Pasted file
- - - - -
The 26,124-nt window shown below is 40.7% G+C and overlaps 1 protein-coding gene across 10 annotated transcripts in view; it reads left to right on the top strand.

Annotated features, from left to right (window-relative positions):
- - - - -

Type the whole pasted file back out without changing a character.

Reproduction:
The 26,124-nt window shown below is 40.7% G+C and overlaps 1 protein-coding gene across 10 annotated transcripts in view; it reads left to right on the top strand.

Annotated features, from left to right (window-relative positions):